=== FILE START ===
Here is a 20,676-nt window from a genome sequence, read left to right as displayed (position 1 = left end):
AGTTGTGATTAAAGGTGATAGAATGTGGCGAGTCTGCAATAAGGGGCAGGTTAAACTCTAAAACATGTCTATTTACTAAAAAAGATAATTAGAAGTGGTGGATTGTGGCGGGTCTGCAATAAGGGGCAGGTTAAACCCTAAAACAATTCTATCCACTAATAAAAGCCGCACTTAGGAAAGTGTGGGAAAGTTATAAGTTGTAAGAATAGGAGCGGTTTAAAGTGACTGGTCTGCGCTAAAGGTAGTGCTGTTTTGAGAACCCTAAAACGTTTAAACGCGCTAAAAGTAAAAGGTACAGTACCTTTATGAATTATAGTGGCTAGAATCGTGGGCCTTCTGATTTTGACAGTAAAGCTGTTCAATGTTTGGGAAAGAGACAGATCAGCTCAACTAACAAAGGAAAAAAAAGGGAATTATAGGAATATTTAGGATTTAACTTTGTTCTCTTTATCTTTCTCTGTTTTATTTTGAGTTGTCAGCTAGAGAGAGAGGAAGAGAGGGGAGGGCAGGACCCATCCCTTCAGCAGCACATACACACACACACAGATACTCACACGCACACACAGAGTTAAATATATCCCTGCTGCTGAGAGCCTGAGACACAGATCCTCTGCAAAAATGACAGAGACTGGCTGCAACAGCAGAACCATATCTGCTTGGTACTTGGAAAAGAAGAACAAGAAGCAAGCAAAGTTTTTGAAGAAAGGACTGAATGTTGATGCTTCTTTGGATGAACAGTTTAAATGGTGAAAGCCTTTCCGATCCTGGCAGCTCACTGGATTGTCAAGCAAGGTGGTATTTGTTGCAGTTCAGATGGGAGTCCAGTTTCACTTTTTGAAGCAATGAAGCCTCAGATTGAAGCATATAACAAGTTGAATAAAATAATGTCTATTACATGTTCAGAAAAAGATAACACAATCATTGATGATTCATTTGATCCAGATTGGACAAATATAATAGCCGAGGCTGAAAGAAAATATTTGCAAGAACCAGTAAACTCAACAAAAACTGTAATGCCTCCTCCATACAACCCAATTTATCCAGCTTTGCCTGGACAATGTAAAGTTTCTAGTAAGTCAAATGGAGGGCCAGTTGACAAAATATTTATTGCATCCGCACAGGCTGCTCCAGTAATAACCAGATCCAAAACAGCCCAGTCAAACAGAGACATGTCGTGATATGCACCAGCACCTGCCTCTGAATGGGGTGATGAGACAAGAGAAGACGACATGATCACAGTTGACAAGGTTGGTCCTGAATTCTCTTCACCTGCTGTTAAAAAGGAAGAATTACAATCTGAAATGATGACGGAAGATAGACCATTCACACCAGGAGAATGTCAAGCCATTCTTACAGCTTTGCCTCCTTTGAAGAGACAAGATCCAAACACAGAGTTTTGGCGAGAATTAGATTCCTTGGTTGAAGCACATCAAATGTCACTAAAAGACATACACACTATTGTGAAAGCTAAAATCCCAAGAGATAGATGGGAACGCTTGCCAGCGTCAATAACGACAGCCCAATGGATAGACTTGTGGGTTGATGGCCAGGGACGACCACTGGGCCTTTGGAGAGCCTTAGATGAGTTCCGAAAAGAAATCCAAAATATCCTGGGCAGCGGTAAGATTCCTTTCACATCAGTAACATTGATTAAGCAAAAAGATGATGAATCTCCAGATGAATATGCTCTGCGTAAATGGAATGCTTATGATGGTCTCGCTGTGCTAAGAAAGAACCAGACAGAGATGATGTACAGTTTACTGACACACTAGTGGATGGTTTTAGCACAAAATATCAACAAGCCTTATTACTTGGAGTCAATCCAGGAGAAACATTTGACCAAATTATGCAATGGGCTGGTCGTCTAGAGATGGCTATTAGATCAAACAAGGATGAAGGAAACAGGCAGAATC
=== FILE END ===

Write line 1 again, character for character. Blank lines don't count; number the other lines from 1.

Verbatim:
Here is a 20,676-nt window from a genome sequence, read left to right as displayed (position 1 = left end):